Beacon Hill Market & Deli
For Texans who might be perplexed why Northerners take sandwiches so seriously, this shop is the reason why. Beacon Hill’s hoagies are much more than meat slapped on a bun. Every ingredient cleverly provides structure, from the provolone foundation to the plump tomatoes kept far away from the bun. On top is a whisper-thin tangle of white onion — just enough bite to lift a hefty layer of ham and salami.

Allora lobster lasagna
Photo courtesy of Maverick Restaurant Group

Best new restaurant: Allora

Photo courtesy of Ladino

Nearly one year later, Ladino still wows San Antonio with consistently good food and a new happy hour

Ladino counts as self-care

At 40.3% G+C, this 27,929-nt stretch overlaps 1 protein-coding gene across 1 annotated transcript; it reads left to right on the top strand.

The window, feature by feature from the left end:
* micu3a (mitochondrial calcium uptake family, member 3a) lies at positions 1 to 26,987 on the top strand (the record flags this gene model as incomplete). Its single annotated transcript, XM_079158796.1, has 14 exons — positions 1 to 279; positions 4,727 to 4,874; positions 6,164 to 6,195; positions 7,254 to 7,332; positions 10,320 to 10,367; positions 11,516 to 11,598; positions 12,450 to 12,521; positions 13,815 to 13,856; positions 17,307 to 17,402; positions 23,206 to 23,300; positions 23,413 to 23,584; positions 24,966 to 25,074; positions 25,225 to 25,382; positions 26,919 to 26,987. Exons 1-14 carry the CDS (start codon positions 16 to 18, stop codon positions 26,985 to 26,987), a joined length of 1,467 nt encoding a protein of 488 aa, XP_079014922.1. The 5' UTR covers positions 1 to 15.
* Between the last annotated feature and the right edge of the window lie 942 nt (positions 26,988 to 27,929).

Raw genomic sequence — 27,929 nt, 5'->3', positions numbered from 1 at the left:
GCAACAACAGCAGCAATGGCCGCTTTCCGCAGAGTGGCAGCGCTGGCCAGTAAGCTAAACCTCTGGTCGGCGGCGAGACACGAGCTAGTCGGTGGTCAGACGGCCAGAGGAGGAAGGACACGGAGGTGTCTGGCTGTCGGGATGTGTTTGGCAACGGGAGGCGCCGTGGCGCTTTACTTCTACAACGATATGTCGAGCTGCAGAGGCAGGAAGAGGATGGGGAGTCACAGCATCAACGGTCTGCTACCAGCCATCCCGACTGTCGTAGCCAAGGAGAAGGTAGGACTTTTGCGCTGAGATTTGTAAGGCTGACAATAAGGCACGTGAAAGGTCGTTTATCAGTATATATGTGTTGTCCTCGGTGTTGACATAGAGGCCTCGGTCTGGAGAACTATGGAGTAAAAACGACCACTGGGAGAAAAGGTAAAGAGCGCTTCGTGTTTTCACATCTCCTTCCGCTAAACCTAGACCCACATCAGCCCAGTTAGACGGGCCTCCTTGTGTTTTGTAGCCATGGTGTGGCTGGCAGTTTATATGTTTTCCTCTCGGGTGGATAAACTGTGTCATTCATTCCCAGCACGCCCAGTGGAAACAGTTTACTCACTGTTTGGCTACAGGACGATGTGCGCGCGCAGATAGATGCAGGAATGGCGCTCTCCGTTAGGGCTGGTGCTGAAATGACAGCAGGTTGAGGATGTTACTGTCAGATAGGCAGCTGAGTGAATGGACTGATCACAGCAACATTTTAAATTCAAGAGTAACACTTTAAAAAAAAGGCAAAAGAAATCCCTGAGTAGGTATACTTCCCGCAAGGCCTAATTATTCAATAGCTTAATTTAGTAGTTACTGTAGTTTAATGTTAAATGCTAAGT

Nestled away in a quiet corner of the Pearl Brewery is Ladino, an upscale Mediterranean restaurant with consistently good food, drinks, and elegant ambience. As the restaurant rounds the corner for its one year anniversary this September, we're revisiting why its one of the best new restaurants in San Antonio (and one of our 2023 Tastemaker nominees).

Before we get to the menu, Ladino's design details lend credence to the overall experience dining at the restaurant. More than a simple dinner out, Ladino truly feels like a journey away from the hustle and bustle of the city: Wide archways allow guests to see cooks working diligently to prepare dishes like saffron chicken, lamb belly ribs, oyster mushrooms and of course, perfectly baked pita bread with hummus — among other options.